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The surface of a cell is one of its most important components through which it can communicate with the outside environment, and with other cells. The aim of this volume is to illustrate the contributions made by genetics to the understanding of some important cell surface phenomena. The first series of four contributions deals with a variety of examples of cell-surface genetics from bacteria through to man. The genetics of the bacterial surface provides an interesting model for higher organisms, including problems of transport and cellular interaction. The red cell blood groups, which provided the first example of a clearly defined genetic difference on any cell surface, were also the first such variations whose biochemical basis was clearly established. The remarkable cell surface variants of the trypanosomes must have a genetic basis, whose nature remains a challenge to the molecular geneticist. The last of these four contributions deals with plant incompatibility systems, whose physiology has long suggested mechanisms involving some form of surface recognition. The second set of four contributions concentrates on the functions, genetics, and biochemistry of the major histocompatibility systems of mouse (H-2) and man (HLA). These systems, which have their counterparts in many other species, are now known to encompass a large number of genes controlling cell surface determinants, immune response differences and components of the complement system.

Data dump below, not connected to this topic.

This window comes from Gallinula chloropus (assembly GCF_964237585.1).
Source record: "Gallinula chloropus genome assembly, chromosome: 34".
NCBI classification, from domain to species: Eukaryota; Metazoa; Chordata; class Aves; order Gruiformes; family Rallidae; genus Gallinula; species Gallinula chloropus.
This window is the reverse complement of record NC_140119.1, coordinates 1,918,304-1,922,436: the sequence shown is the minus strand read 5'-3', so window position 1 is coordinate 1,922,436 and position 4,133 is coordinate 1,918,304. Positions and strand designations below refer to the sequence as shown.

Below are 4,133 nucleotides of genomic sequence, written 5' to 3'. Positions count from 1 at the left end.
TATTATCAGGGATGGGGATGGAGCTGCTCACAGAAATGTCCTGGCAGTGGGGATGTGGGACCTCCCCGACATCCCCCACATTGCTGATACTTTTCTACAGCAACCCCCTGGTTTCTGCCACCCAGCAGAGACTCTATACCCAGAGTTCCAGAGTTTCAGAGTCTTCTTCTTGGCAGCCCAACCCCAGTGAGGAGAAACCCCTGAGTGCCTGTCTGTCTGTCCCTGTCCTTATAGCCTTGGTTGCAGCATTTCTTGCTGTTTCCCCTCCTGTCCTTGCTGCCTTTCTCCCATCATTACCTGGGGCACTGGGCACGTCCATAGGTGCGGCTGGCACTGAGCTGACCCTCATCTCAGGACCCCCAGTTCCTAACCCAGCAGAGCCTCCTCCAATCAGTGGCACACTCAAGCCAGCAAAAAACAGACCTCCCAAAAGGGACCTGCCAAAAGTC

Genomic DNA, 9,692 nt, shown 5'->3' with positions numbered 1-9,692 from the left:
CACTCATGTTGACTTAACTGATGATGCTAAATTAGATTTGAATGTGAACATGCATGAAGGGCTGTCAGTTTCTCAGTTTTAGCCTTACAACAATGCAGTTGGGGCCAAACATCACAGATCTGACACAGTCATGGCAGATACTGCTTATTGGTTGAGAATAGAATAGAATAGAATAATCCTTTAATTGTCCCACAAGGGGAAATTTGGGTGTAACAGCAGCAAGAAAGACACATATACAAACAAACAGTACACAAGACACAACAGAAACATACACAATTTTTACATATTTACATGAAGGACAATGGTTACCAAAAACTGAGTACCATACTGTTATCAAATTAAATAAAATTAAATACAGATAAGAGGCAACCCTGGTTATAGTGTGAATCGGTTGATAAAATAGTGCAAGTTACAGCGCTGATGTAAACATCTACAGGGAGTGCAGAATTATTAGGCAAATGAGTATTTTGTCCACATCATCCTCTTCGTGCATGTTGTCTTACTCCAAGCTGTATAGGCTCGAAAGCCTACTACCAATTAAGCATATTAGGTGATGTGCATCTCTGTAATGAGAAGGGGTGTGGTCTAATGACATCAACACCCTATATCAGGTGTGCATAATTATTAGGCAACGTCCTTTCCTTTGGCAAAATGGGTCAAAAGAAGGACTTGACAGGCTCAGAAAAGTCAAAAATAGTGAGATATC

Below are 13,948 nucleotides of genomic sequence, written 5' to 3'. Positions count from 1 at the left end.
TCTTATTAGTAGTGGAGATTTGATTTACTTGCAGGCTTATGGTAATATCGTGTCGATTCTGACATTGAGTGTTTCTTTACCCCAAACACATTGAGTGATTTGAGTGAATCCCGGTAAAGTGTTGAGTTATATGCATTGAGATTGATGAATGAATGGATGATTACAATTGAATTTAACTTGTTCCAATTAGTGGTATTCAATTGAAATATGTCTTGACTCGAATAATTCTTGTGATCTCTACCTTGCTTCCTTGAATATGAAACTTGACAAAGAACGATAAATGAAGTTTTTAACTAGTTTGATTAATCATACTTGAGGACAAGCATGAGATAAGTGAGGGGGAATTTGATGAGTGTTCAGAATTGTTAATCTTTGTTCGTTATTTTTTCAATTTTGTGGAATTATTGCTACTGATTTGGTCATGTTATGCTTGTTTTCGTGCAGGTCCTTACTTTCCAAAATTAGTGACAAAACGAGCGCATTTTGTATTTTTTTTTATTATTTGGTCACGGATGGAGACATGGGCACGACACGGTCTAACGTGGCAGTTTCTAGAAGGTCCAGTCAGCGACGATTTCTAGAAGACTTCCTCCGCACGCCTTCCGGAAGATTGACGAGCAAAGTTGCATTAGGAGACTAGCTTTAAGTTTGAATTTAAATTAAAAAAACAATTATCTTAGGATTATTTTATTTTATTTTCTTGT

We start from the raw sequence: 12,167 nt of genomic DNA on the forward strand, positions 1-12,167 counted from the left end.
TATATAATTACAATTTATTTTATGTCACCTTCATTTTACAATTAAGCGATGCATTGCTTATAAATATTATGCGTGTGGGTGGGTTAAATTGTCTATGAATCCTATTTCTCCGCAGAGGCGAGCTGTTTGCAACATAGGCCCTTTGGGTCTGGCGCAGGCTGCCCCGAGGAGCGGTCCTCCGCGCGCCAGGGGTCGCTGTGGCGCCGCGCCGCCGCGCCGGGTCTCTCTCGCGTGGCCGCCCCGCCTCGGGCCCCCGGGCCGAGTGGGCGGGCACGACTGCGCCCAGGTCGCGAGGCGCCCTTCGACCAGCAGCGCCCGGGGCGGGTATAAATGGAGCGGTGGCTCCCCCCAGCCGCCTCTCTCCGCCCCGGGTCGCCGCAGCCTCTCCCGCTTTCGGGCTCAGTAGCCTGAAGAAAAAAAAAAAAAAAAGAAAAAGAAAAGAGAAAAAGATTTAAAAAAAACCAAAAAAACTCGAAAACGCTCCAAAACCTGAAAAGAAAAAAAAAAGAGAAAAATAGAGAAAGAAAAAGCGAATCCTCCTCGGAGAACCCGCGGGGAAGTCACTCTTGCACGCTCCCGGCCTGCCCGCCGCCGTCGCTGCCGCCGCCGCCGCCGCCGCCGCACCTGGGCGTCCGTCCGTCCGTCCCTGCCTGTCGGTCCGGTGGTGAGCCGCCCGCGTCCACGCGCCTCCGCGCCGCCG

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(I-II+189p.); £ 8.00